Quadcopter / August 10, 2018 / Sanni Pekkarinen
The main function that makes these UAVs different from the ones available off-the-shelf is their ability to fly autonomously. This means that the vehicle is able to make decisions depending on its flight to change direction capture images or return to ground. These machines come equipped with various sensors and in order to make a decision the input from different sensors is merged. They are also able to communicate with other UAVs flying around as well as with ground stations and satellites. They are capable of determining the ideal course for achieving a mission. These powerful capabilities make them extremely sensitive and sophisticated devices and these operations are not available in quadcopters used for the purpose of fun and entertainment.
Fourth you will need a battery to power all the electronics. Lithium Polymer (LiPo) batteries are the most popular batteries for the RC hobby. LiPo batteries are characterized by their number of cells (voltage) and capacity (mAh). Each LiPo cell has 3.7V so a 1S (1 cell) battery will be 3.7V a 2S battery will be 7.4V 3S 11.1 V and so forth. Capacity is rated in milliamp hours (mAh). The higher the number of mAh the longer the battery can power the quadcopter. Lastly you will need a frame to put all this onto. There are many commercially available quadcopter frames. Some are in the + configuration which means one of the arms acts as the "forward" orientation. Some are in the X configuration which means that "forward" is between two of the arms. There is also the H frame where forward is on the flat side of the H. H frame is great for FPV and aerial photography since the rotors are out of the way.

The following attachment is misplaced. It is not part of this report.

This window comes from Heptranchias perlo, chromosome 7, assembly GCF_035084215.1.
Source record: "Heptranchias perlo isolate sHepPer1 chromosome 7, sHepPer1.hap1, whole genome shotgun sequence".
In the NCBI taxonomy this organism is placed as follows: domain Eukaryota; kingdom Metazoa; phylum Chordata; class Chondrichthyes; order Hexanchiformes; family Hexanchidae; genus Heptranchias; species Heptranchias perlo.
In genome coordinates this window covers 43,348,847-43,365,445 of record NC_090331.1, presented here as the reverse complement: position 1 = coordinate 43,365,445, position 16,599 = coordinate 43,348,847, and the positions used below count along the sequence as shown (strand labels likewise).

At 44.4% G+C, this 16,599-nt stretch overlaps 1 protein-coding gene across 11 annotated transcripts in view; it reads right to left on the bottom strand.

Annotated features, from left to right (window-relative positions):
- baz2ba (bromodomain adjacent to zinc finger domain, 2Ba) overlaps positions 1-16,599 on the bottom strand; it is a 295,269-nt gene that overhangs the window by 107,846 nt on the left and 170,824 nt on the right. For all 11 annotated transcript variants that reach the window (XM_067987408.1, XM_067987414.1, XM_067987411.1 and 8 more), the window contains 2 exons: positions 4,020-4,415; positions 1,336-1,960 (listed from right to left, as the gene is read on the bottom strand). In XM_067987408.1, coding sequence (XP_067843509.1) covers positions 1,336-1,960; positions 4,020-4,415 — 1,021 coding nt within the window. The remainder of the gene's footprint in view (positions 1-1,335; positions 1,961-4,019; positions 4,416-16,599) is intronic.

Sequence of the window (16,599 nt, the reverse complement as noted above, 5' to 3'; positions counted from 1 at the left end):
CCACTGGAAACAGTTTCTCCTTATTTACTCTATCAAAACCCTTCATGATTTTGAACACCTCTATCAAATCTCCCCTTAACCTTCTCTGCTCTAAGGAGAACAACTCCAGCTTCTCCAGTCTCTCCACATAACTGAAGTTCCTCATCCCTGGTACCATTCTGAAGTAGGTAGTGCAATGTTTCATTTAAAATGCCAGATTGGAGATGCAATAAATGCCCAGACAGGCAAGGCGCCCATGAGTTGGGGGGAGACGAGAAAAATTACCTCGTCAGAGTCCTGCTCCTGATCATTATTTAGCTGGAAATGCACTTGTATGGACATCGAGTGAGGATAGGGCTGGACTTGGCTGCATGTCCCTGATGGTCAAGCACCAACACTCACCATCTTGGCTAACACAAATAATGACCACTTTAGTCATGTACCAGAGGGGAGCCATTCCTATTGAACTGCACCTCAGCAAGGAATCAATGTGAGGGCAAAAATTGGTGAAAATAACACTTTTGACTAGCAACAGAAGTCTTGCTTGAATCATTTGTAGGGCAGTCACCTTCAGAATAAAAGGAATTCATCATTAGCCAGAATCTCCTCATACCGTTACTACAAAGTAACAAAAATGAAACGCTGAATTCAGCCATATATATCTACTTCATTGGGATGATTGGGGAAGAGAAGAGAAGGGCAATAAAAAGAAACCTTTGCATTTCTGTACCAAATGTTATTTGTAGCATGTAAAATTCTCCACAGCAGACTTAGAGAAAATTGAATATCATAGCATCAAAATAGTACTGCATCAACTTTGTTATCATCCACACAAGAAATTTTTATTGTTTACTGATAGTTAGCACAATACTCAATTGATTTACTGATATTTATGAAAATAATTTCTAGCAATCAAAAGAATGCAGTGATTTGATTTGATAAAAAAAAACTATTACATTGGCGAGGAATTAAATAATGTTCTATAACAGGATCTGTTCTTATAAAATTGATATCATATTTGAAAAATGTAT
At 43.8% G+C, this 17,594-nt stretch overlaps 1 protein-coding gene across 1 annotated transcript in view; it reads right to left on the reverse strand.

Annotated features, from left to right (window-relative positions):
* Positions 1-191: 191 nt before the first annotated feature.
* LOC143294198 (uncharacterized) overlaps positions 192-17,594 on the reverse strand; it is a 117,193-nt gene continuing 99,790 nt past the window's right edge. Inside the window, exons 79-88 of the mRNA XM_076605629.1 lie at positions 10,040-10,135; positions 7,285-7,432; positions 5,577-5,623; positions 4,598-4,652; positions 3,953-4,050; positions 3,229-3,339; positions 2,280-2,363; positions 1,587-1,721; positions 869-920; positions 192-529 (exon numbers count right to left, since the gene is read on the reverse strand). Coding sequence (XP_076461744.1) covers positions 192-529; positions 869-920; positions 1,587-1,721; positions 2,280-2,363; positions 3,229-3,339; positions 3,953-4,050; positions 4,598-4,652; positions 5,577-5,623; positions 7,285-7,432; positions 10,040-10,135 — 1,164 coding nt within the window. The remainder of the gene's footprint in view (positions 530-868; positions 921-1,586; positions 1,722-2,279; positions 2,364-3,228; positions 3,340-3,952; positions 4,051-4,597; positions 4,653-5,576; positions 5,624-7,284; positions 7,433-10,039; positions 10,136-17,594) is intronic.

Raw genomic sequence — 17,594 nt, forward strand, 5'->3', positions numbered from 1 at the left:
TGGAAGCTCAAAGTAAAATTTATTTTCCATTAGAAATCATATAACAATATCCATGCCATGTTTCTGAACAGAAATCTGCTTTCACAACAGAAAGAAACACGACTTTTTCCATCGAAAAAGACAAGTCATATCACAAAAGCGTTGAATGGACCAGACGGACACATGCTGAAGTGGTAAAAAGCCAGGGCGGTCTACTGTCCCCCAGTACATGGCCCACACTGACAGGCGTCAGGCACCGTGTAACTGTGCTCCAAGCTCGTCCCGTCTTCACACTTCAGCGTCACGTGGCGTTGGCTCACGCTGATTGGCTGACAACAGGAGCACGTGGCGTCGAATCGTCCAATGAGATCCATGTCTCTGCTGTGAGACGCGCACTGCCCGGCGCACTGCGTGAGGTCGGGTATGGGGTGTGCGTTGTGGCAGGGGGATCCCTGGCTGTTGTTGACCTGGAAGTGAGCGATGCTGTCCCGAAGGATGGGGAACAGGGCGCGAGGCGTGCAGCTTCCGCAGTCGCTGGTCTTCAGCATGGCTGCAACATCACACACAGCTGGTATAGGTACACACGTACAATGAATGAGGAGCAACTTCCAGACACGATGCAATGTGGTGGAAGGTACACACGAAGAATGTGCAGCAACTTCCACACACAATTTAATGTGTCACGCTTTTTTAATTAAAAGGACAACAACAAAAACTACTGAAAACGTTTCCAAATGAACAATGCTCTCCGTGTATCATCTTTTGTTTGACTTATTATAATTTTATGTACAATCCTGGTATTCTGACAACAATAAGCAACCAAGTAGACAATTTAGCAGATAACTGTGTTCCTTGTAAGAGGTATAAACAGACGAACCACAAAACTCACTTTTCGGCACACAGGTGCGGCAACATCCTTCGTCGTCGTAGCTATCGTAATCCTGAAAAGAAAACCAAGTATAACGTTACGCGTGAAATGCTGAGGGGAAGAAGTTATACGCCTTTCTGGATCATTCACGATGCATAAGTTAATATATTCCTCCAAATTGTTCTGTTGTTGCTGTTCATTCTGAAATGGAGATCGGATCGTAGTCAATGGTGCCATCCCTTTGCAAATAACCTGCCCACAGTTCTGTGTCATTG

There are a lot of quadcopters out there for beginners. The Smya X1 is one of the most popular. I like it because it has a 2.4GHz transmitter is very durable and very easy to fly. You can also make it do flips at the touch of a button to impress your friends. But recently I just got the Blade mQX and I must say I am quite impressed. It is actually similar in size to the Syma X1 but it boasts better performance with 4 brushed 8.5 mm motors 5.5 inch blades and a 4-in-1 receiver/ESCs/mixer/sensor that acts as flight control board. The built in DSM2 receiver is one thing I really like about the Blade mQX a lot of quadcopters come with proprietary transmitters and receivers and it can be difficult without hacking the hardware to make it compatible with your existing transmitter. With the Blade mQX you are able to bind it with any DSM2 compatible radio such as Spektrum radios.